Having discovered these pearls of humor recently myself, I think it is a shame that senryu is not as well known as haiku, another sort of Japanese poem. Here is an introduction to senryu and its special humor, as well as a few examples that, I hope, will not miss to make you laugh.
(All senryu in the article are translated by myself; I did not keep the same number of morae, but tried to keep the funny spirit of the poem.)
The Difference between Senryu and Haiku
Haiku is a short poem of 17 morae written in a 5/7/5 pattern, and also includes a word that refers to a specific season. In comparison, senryu uses the same 5/7/5 pattern, but it does not include a seasonal word and uses a more colloquial language.
Another difference is that the first verse of a senryu is used to describe a type of situation, and the last verse holds the meaning of the poem and is funny or surprising, a bit like the punchline of a joke. To sum up, haiku describes natural nature, and senryu describes human nature.
Here is an example (source: Bungei Junkie Paradise).
お若いと Owakai to
言われて若く iwarete wakaku
ないと知る nai to shiru
I am told I look young
That is how I know
I am not young anymore
The Senryu Humor
Senryu is about daily life and often relatable situations. To write a good senryu, the key is to observe and find the humor and the irony present in mundane situations. Human relationships are thus a popular topic, as in the following example (source: Bungei Junkie Paradise).
ゴメンネの Gomen ne no
代わりか皿を kawari ka sara wo
Maybe it’s his way
To say sorry
He’s washing the dishes
Using currently popular words and expressions, or choosing themes that are hot topics at the time of the writing, is encouraged. As a result, senryu tend to reflect the mood of their times.
The following senryu by Mr. Kobata is a winner of the 2020 edition of the “Silver Senryu” contest, about the life of elderly people which is organized by the Japanese Association Of Retirement Housing.
やってみたいが yattemitai ga
俺無職 ore mushoku
I would like to switch
To remote work
But I don’t have a job
Some More Senryu for Your Enjoyment
The following senryu all won the first prize of the “Salaryman Senryu Concours,” a contest created in 1987. Despite its name, the contest is open not only to office workers but to everyone.
まだ寝てる Mada neteru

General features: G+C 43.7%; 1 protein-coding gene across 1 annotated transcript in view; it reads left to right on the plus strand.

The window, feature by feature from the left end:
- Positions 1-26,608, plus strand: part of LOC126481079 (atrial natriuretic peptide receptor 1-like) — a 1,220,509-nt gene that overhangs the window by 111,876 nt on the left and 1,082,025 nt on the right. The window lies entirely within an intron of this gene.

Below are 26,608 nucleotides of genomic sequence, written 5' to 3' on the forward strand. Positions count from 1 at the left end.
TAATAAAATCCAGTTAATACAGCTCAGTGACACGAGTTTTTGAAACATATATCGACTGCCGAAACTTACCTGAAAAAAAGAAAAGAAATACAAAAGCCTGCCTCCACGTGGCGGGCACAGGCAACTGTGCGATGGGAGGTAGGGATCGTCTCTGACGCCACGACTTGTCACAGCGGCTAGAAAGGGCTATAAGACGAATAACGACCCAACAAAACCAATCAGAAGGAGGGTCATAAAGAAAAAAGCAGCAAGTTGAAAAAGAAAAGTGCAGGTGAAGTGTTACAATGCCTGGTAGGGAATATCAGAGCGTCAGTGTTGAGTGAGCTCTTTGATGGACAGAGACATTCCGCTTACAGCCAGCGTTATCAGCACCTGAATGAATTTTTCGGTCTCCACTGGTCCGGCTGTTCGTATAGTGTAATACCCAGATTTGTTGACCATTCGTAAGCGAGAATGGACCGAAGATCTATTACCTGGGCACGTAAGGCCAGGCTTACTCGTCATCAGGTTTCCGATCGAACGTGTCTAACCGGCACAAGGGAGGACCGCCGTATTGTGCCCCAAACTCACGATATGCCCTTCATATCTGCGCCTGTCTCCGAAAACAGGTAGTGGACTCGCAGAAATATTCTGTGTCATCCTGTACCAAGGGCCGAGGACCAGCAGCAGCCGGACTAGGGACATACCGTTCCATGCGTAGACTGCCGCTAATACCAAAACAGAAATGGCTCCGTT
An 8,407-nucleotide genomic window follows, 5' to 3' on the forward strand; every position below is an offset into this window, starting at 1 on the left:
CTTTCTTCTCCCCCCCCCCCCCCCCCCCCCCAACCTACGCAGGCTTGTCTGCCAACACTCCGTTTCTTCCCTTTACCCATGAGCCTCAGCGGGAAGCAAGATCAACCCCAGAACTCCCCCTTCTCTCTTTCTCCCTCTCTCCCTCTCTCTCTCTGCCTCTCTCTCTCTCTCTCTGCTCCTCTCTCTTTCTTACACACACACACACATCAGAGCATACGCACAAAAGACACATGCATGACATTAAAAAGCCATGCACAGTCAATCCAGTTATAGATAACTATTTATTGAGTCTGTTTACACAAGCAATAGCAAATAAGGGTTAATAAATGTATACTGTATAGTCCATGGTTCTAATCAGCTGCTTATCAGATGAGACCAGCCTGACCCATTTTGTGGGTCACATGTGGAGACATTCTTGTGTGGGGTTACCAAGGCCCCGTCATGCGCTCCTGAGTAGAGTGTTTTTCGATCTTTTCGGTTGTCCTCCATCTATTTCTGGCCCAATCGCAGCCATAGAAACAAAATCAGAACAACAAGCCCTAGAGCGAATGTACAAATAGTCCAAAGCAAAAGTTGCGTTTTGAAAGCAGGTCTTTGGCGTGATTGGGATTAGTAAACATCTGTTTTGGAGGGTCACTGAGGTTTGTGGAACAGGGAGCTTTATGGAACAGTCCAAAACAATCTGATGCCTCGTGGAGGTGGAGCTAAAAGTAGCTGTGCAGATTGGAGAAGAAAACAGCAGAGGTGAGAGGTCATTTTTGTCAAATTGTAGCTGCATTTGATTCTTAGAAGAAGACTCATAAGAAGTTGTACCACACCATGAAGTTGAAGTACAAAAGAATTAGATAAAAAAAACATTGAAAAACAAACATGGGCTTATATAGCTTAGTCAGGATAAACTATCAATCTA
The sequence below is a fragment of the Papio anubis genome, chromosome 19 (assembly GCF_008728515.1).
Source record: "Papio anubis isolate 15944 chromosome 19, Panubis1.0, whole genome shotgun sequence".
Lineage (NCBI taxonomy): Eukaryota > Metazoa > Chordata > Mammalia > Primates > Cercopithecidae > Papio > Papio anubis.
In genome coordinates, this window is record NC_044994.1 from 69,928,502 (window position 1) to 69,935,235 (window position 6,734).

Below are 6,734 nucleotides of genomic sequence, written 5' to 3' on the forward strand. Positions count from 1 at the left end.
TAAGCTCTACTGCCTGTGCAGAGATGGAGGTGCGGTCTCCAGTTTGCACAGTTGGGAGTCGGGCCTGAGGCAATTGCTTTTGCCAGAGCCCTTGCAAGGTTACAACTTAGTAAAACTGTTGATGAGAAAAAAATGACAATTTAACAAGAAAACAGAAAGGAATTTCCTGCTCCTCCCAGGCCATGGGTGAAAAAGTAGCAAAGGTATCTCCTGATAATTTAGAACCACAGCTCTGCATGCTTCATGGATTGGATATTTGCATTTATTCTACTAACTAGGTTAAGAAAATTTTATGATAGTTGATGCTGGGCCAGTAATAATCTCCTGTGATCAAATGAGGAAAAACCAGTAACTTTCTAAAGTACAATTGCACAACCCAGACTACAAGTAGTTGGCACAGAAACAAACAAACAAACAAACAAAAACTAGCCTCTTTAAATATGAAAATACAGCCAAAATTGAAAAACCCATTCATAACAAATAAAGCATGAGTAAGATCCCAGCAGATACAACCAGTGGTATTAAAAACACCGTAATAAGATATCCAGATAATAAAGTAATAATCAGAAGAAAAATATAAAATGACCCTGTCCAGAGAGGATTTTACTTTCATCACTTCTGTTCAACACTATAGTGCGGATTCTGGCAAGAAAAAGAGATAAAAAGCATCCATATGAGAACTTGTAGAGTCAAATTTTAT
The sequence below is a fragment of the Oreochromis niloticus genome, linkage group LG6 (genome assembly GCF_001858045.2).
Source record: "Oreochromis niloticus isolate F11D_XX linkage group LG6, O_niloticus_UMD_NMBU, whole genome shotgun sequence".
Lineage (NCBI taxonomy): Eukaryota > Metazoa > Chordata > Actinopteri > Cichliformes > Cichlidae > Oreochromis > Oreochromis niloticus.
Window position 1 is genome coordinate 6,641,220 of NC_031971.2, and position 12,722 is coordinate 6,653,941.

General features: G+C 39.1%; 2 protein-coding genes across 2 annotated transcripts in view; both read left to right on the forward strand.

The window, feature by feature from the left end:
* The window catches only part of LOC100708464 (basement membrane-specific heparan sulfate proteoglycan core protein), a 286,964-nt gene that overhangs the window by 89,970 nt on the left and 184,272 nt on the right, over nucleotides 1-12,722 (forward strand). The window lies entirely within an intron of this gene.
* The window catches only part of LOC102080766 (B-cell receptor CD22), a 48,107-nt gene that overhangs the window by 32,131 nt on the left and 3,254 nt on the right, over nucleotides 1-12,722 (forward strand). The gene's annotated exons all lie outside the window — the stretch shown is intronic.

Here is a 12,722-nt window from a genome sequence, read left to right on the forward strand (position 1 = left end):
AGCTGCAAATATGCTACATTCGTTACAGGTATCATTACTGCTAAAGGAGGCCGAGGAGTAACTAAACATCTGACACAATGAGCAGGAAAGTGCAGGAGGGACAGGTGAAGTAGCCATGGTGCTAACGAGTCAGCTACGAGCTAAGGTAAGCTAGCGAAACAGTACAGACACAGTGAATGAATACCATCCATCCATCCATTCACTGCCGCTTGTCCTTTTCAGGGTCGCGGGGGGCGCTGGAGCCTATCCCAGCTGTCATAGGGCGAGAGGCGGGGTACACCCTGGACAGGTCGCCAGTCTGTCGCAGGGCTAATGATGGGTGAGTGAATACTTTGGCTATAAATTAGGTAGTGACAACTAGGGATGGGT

もう寝てる mou neteru
She’s still asleep
And when I come home
She’ll be asleep
I find this senryu both funny and sad, as it reflects the reality of many Japanese office workers who work so many extra hours that they cannot meet their spouses or families.
『ゴハンよ』と Gohan yo to
呼ばれて行けば yobarete ikeba
タマだった tama datta
“It’s lunchtime,” she called
When I arrived
It’s the cat she was feeding
車で行って kuruma de itte
チャリをこぐ chari wo kogu
I go by car
To the gym
To ride a bicycle
Writing senryu in English following the same strict rules would be difficult, but I think you can keep the same spirit with three short sentences and a funny ending. Reading and writing senryu are also good ways to study Japanese, so if you are a learner, I encourage you to do so! Senryu practitioners recommend writing one every day, like a diary. If ever you write some, do not hesitate to share them in the comments!
Karl Constantine Folkes Seklof5391*October 15, 2022 at 11:28 AM
This in an introduction to an online poem on poetry.com I’ve written called “A Senryu Tale of Genji” based on Murasaki Shikibu’s eleventh century classical masterpiece “A Tale of Genji.” While the irony of a senryu poem may be more direct and obvious, in this ‘extended-senryu’ poem, the irony is much more poetically subtle and relating to overall irony in which the story is embedded and which impacts the lives of Genji and all the other characters.
This online poem, available on poetry.com, is electronically translatable in several languages.
Your reading and commenting on my poem would be greatly appreciated.
Karl C. Folkes